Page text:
Wednesday, September 13, 2017

Angel of the Blockade, by Alex Wells

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(SF Adventure) Nata’s one of the best smugglers, in space and because of the war, she’s in great demand. This latest deal, though, pays so well for so little work there’s got to be something fishy about it. (9,444 words; Time: 31m)

Rating: ★★★☆☆ Average
Recommended By: RHorton:5

"," by (edited by Cory Skerry), published on by .

Mini-Review (click to view--possible spoilers)

Pro: Nata delivers her uninvited passengers and returns to tell the tale. As a bonus, she acquires the courage to start showing her real feelings to Bara, whom we learned she was secretly sweet on at the very start of the story.

I particularly enjoyed the description of how a blind woman operates her spaceship and makes it difficult for sighted people. Bara has never gotten her vision fixed because she’s comfortable with herself the way she is--not because she lacks the money.

Con: The big emotional event of the story is supposed to be when Ayren says “Who destroys a soul, it is as if they have destroyed an entire world. Who saves a soul, it is as if they have saved an entire world.” Supposedly this impacts Nata “like getting punched with words,” but I found it hard to believe that a mere quotation would have any effect on her at all. As a result, the rest of the story fell flat.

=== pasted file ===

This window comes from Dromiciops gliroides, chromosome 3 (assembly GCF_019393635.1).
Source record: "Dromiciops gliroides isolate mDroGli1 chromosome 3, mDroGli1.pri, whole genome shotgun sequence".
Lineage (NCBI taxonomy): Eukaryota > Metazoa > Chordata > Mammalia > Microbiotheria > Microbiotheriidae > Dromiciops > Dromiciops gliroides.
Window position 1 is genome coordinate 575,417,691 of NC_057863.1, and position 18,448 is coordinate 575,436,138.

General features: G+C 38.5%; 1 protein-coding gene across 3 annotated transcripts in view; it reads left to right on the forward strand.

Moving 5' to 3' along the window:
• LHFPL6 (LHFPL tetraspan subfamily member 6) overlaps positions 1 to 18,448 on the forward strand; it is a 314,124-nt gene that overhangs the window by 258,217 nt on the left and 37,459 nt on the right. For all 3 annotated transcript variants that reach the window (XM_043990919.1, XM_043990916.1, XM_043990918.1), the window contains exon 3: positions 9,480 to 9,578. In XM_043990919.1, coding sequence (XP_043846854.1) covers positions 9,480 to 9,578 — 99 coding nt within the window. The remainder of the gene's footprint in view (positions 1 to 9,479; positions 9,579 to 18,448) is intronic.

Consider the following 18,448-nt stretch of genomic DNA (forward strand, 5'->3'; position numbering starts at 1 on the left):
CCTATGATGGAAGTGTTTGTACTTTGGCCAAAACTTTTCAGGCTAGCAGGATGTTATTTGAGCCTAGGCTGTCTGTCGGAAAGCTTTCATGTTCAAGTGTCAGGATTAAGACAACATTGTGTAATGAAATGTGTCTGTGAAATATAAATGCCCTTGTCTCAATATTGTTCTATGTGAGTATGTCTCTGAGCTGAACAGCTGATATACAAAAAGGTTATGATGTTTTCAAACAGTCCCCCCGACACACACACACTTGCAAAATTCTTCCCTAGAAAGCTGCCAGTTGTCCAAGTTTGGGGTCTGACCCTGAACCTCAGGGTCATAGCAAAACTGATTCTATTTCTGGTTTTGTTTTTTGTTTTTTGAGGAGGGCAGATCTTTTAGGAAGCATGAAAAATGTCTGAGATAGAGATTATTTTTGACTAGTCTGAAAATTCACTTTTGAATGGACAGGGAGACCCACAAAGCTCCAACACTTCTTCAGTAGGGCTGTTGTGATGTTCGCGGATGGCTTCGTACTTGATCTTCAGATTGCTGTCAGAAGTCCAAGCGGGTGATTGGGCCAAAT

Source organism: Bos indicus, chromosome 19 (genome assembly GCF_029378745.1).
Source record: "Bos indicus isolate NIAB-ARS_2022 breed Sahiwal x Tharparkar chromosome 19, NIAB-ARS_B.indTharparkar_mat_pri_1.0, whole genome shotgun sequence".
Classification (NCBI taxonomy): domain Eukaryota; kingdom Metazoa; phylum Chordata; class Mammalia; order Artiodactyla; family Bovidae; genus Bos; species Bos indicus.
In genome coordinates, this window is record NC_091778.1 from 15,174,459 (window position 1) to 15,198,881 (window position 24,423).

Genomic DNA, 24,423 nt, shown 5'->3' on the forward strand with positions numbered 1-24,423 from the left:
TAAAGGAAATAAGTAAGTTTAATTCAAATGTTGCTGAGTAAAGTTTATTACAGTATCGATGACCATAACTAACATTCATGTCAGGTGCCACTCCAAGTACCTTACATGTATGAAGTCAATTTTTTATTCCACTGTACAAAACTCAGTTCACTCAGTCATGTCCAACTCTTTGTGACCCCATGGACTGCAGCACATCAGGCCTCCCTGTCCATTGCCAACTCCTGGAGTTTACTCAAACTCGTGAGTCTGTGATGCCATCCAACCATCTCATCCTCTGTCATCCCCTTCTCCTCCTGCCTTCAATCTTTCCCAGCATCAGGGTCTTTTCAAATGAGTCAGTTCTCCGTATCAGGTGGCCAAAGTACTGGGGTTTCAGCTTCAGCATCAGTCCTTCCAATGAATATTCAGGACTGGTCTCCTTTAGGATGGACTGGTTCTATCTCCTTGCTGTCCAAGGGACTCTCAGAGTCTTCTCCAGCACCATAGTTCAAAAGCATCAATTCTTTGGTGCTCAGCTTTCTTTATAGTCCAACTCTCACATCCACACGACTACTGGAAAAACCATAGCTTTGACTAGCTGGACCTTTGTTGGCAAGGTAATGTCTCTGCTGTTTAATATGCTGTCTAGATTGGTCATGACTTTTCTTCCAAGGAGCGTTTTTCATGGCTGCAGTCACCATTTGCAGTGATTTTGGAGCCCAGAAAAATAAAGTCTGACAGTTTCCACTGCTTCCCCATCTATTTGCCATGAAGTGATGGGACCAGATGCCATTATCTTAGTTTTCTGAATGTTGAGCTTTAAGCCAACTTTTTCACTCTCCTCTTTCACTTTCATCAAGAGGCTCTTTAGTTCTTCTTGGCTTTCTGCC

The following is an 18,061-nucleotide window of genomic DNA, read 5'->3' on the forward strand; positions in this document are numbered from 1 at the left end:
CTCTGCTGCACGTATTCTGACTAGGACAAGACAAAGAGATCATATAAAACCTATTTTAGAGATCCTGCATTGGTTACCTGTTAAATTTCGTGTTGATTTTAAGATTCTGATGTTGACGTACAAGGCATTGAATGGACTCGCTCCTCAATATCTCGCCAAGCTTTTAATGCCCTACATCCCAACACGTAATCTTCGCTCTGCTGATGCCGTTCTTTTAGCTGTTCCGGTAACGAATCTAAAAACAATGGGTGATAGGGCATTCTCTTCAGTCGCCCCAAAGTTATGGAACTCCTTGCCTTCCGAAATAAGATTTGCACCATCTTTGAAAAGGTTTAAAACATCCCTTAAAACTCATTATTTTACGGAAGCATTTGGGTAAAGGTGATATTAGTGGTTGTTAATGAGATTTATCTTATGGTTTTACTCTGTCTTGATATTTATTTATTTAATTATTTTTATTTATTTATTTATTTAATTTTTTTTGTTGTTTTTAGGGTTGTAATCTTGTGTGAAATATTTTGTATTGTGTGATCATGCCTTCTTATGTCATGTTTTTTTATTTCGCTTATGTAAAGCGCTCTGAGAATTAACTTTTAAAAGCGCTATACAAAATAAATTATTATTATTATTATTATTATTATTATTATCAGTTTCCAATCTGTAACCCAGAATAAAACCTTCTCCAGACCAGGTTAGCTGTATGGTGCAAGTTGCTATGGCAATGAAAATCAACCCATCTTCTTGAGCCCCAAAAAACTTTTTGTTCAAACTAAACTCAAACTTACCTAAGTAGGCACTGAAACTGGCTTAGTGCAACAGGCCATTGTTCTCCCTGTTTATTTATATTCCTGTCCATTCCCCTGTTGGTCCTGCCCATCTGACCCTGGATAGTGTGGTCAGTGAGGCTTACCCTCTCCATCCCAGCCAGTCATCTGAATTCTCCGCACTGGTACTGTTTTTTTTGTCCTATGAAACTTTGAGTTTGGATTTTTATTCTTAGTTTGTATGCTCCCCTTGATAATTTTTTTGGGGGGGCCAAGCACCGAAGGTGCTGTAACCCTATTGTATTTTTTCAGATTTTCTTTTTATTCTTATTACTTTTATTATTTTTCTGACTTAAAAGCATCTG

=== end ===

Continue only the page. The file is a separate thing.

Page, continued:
There are a few minor annoyances:

We’re repeatedly told that there are no lights so there’ll be extra power to run the engines—even though it could not make any measurable difference.

Blue stars don’t have usable planets.

Iota Aurigae is misspelled “Iota Augirae.”

Other Reviews: Search Web, Browse Review Sites (Issue 09/06/17)
Alex Wells Info: Interviews, Websites, ISFDB, FreeSFOnline

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2 comments (may contain spoilers):

  1. I really enjoyed how the author shows us instead of telling us that Nata is blind. Then throughout the entire story we see how Nata "sees" everything with her other senses. In fact, I would suggest taking "Even though she's blind" out of your description because I liked the fact that it was something that clicked for me a little way in. Then I went back and re-read from the beginning with a new appreciation for the other sensory description.